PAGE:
When it comes to the nighttime panoramas, the pan-style fell flat on its face. The Pixel's shot-by-shot panorama system produced a straight, bright, and balanced image that accurately reflected the environment. The Galaxy S8 and LG G6 took color-balance initially from the yellow-lit bridge pier on the left, resulting in the ballpark turning out unnaturally blue. And while the iPhone 7's continuous color sampling gave true-to-life colors, the image itself was dim in comparison. While the iPhone might be more accurate in daylight, the same dimness and low-saturation does not reflect the human eye at night.
LG G6 wide angle
Apple iPhone 7 Plus telephoto
It's worth taking into consideration the secondary cameras at play here. Above you'll find a selection of photos from the LG G6's wide angle camera and from the iPhone 7 Plus's telephoto lens. Unlike previous models, you'll find the same sensor under the secondary camera as under the standard one, meaning the results should be generally the same with regards to color and balance. It's more about what you can do with framing.
In the city, the G6's wide angle lets you capture more of the world around you in a single shot that's close to the human field of view. There's some serious distortion around the corners, but with practice you can take some very dramatic shots in both wide-open and close quarters. Panoramas with the wide angle lens are extra tall, though LG's tendency to induce waviness from uneven panning can be exacerbated by the wide angle. It's worth noting that the wide angle in the G6 is not stabilized, so dark shots can be difficult.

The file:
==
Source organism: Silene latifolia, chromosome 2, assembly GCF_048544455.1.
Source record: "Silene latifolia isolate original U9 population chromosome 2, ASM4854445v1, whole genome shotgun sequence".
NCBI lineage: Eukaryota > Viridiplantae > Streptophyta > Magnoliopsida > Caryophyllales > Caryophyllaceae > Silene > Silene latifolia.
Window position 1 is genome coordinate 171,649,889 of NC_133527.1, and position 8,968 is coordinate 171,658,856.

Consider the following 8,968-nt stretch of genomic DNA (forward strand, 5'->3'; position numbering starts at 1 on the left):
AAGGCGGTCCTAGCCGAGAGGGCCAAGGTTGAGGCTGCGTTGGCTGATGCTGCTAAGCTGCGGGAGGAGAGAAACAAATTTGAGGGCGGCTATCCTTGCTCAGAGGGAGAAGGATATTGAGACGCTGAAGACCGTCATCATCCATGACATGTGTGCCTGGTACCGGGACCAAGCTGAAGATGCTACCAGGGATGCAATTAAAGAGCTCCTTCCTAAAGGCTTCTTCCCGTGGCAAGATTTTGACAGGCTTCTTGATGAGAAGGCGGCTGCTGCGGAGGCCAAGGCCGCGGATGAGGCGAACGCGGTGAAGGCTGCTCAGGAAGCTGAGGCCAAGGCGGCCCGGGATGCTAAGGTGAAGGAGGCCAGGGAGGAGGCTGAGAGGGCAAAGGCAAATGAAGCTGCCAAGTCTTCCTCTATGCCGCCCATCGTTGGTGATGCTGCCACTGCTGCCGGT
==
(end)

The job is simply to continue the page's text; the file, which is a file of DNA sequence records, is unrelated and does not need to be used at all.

The iPhone 7's telephoto lens is like the exact opposite of the G6 — zooming in by a factor of 2 compared to the standard lens. The result is the ability to take photos with the equivalent of a 56mm lens (what pro photographers would term a "portrait" lens), cropped in without a loss of detail you'd get with digital zoom. The result is the ability to take crisper zoomed-in photos, as well as utilize some more artistic framing or get a shorter if more detailed panorama. The telephoto lens is not optically stabilized and has a much narrower ƒ/2,8 aperture, and as a result the iPhone 7 falls back to the primary (and stabilized) sensor for zoomed-in nighttime shots. As you'd expect, they're blurry and blotchy.